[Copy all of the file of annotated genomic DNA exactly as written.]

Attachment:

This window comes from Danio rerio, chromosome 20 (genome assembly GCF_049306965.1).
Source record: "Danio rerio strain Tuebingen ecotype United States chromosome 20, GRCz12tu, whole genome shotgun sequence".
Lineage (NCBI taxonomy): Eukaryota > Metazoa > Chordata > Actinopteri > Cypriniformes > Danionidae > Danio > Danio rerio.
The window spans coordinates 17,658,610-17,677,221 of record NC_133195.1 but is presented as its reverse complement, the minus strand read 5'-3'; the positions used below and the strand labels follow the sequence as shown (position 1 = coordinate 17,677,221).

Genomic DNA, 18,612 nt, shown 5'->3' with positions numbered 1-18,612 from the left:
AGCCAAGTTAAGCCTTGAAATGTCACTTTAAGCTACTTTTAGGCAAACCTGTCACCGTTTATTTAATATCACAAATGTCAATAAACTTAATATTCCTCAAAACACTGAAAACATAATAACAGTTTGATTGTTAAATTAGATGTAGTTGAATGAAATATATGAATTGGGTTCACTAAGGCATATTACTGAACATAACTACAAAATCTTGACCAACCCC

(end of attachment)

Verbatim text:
This window comes from Danio rerio, chromosome 20 (genome assembly GCF_049306965.1).
Source record: "Danio rerio strain Tuebingen ecotype United States chromosome 20, GRCz12tu, whole genome shotgun sequence".
Lineage (NCBI taxonomy): Eukaryota > Metazoa > Chordata > Actinopteri > Cypriniformes > Danionidae > Danio > Danio rerio.
The window spans coordinates 17,658,610-17,677,221 of record NC_133195.1 but is presented as its reverse complement, the minus strand read 5'-3'; the positions used below and the strand labels follow the sequence as shown (position 1 = coordinate 17,677,221).

Genomic DNA, 18,612 nt, shown 5'->3' with positions numbered 1-18,612 from the left:
AGCCAAGTTAAGCCTTGAAATGTCACTTTAAGCTACTTTTAGGCAAACCTGTCACCGTTTATTTAATATCACAAATGTCAATAAACTTAATATTCCTCAAAACACTGAAAACATAATAACAGTTTGATTGTTAAATTAGATGTAGTTGAATGAAATATATGAATTGGGTTCACTAAGGCATATTACTGAACATAACTACAAAATCTTGACCAACCCC